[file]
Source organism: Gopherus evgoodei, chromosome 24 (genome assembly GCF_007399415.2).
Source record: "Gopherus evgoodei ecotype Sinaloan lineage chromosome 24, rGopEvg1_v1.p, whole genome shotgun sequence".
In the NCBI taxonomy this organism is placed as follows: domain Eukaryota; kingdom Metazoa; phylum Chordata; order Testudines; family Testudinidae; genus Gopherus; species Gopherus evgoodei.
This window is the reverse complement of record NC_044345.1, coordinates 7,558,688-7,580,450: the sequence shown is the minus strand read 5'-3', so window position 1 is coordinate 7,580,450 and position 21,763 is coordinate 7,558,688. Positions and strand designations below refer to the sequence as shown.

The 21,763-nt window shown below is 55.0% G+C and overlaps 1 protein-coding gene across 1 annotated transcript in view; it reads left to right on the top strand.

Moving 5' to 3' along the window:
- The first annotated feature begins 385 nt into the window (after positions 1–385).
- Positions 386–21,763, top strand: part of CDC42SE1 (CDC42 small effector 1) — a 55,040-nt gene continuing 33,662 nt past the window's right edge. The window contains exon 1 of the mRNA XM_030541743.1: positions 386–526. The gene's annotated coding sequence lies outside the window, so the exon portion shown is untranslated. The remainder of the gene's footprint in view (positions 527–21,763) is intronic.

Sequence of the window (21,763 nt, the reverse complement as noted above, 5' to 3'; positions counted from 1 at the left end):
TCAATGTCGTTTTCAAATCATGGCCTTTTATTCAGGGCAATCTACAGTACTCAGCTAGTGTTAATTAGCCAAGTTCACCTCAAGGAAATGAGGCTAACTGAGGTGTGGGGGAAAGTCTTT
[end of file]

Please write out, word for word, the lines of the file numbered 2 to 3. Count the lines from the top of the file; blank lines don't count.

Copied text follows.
Source record: "Gopherus evgoodei ecotype Sinaloan lineage chromosome 24, rGopEvg1_v1.p, whole genome shotgun sequence".
In the NCBI taxonomy this organism is placed as follows: domain Eukaryota; kingdom Metazoa; phylum Chordata; order Testudines; family Testudinidae; genus Gopherus; species Gopherus evgoodei.